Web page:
One of the singular pleasures of becoming a bookseller was to make even more room for reading in my life, to talk books with anybody who would listen and be surrounded by a constantly changing but growing TBR pile. I'd never really given a thought to what it was that I was reading; from Daphne Du Maurier to Sophie Kinsella, Maya Angelou to Marian Keyes, I have relished them all.
Unsurprisingly, I have always been an avid bookworm. I was fascinated by books from an early age and submitted to nursery on the promise that in exchange for best behavior, I would have access to new books; that didn't happen, and I was found in my coat heading out of the door in a bid for freedom. The teachers learned that all I needed was a book to keep me happily in line.
In my small village in the South Wales Valleys, I was a bit of an oddity; I quickly outgrew the local library and soon had to travel further afield to get my weekly book fix. The nearest bookshop was 12 miles away in Swansea, and I would beg to be left there alone while Mum shopped. I remember well the sheer joy of Roald Dahl publishing a new book and still treasure my hardback editions of Matilda and The BFG. As an only child, books kept me company, into my teenage years were a refuge from the secondary school bullies. I furiously nodded along to a recent tweet by Daisy Buchanan who typed "I have been captivated by the complicated books, but the books that have moved me, brought me joy and saved my life over and over again are the funny, romantic, accessible 'wimmin's' work" (a nod to the recent furore over Jeanette Winterson's controversial book burning).
So, imagine my horror when last year I experienced 'readers block' for the first time. As Covid hit and the stress levels reached epic proportions, I found myself incapable of mustering the concentration required to read even the most anticipated titles on my TBR pile. As a bookseller, this was not a good look. Between February and June last year, I read .2 of a book, my screen usage rocketed, and there was a notable decline in my mental health as I moved out of life as I knew it and onto social media in a bid to ensure the survival of my business.
Sharing my frustration at my inability to concentrate on a book, my colleague Amy suggested I try reading middle-grade fiction, specifically Thomas Taylor's Salamander, knowing my love of magic and strong characters, and for a short while, the curse was broken! I moved on to The Midnight Library, Come Again, a proof of The Thursday Murder Club, found myself unable to put down Stuart Turton's The Devil and the Dark Water, and ugly cried at Hamnet. I was back, and boy did I feel better for it. I realised I'd been feeling extraordinarily guilty for not reading; it was like reuniting with a friend after a falling out. We fell out again between November and February this year,when stress levels won out, and I also contracted Covid, but this time, I knew not to worry to much and how, when the time was right, how to get myself re-engaged with reading.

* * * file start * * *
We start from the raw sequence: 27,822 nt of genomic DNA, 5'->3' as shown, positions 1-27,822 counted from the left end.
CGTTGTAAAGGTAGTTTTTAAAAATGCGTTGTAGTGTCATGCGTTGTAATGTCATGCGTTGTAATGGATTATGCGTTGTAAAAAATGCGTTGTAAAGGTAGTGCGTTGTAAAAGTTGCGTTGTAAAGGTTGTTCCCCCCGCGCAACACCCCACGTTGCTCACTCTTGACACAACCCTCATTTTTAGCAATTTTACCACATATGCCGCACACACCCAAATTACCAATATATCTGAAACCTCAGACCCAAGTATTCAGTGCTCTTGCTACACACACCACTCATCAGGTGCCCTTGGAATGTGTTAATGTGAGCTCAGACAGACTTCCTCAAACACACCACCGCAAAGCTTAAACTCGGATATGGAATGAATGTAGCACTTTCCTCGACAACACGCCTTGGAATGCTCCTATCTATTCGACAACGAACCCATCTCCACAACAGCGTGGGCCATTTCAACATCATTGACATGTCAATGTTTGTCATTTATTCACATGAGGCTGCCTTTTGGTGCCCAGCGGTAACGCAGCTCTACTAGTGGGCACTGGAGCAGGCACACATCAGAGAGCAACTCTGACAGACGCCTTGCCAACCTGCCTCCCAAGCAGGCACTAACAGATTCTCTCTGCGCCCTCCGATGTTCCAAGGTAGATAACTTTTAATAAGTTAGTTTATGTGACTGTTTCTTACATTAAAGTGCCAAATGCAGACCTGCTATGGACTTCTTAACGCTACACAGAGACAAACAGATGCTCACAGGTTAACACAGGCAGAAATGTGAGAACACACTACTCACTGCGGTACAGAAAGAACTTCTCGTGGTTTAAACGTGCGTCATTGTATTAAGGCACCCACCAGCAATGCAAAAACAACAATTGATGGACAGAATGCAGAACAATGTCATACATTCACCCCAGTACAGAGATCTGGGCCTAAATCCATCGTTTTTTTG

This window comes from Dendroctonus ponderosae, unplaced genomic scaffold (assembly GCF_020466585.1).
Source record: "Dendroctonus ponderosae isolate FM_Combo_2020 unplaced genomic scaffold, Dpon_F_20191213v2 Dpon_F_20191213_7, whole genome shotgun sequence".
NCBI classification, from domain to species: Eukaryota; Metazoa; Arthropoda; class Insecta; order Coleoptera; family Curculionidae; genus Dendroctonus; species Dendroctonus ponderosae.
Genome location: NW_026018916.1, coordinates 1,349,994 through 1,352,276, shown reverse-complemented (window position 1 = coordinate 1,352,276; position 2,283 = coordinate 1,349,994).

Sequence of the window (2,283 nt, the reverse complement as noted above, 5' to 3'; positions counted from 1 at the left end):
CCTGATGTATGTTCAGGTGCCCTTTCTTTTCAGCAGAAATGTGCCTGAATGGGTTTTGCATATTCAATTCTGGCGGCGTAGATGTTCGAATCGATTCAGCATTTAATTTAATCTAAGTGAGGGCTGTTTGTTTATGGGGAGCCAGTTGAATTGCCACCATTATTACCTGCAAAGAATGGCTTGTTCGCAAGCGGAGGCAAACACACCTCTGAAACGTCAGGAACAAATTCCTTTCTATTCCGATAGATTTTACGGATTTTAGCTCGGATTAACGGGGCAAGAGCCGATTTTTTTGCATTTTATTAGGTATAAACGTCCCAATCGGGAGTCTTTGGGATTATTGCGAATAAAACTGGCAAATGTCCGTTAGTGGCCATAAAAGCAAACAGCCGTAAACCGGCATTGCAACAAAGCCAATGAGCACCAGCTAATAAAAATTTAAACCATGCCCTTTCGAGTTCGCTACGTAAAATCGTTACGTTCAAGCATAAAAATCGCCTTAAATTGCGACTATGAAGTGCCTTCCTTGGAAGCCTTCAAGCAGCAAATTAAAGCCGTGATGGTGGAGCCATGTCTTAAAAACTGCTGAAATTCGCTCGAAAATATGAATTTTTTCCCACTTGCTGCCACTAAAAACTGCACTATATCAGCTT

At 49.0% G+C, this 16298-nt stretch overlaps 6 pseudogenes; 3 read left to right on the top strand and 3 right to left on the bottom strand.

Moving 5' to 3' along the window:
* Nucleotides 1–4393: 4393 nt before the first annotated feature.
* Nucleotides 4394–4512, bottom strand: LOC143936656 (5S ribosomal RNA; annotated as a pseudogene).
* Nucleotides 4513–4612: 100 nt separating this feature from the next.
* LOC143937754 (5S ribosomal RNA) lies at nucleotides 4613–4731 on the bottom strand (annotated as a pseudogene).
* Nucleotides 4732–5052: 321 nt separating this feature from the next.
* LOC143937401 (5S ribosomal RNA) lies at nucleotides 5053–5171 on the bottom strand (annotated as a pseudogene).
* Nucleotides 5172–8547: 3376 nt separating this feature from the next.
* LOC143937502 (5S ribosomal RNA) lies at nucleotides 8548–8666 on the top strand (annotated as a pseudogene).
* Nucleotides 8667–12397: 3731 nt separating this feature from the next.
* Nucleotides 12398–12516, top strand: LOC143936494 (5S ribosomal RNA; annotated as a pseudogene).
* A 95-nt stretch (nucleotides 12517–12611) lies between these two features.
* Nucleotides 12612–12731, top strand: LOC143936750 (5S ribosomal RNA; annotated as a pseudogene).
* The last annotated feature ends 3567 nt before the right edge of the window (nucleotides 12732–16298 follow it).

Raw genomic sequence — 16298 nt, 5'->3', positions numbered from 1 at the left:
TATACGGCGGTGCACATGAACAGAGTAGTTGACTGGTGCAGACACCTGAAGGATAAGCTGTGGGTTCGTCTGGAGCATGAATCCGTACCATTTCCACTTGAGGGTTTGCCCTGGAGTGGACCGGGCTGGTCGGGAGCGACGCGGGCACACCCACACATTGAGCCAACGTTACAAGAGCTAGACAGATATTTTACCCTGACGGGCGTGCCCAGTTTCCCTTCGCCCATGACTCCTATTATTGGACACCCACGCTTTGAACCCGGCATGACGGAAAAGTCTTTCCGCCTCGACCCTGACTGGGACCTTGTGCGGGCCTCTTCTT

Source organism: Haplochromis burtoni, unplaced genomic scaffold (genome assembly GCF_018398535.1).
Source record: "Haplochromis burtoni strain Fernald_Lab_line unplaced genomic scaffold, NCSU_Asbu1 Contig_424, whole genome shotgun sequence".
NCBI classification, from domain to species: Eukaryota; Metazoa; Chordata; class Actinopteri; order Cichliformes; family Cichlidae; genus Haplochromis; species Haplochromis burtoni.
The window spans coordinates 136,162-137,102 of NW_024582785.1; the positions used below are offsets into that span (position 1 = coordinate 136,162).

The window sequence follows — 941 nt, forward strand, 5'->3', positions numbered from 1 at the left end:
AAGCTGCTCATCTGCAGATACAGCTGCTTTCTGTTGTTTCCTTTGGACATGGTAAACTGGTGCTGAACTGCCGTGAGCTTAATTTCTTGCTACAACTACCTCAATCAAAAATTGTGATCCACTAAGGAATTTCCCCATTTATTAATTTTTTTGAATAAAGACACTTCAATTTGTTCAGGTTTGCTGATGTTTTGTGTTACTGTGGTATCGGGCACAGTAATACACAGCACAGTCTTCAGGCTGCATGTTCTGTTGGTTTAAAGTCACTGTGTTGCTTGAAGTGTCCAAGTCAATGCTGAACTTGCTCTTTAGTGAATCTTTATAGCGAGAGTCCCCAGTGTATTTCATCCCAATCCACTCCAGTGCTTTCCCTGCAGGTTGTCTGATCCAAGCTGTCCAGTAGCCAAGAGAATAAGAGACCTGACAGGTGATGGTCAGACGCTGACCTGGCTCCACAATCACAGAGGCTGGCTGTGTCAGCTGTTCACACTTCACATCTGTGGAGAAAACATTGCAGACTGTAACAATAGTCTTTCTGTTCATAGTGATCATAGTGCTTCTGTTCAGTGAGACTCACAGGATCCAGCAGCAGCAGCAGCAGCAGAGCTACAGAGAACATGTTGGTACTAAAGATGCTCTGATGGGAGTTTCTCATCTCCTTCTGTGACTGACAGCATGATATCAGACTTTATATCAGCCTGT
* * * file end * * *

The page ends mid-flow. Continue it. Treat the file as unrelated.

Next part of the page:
And the science is there; a 2009 study at the University of Sussex found that reading can reduce stress by up to 68%. It's more effective and faster than other relaxation methods, such as listening to music or (my personal answer to all wrongs) drinking a cup of tea. By just opening a book, you allow yourself to be led into another world, distracting you from daily stressors. Reading can relax your body by lowering your heart rate and easing muscle tension. Dr. David Lewis, the neuroscientist who conducted the study, reported that reading "is more than merely a distraction but an active engaging of the imagination as the words on the printed page stimulate your creativity and cause you to enter what is essentially an altered state of consciousness."
Many of the books that helped me out of readers block are often described as 'an easy read,' and snobbishly so, there is much to be said about books that keep you entertained, take you by the hand and tell you a story but demand little of you. There is much skill and relevance involved in evoking such strength of feeling in legions of readers and solidarity to be found in those shared experiences. We all know that reading is mostly a solitary act, but books and specifically these 'genre' books bring readers together in a way we crave, and more so now. I've been drawing up our reading list for our book club, and I'm focusing on some beautifully written 'easy' reads, classic crime, accessible nature writing, and some short stories to help us all recover through our shared passion for the gift that is reading.
Emma Corfield-Walters is the owner of Book-ish, Crickhowell, which was named Best Independent Bookshop in the UK in 2020.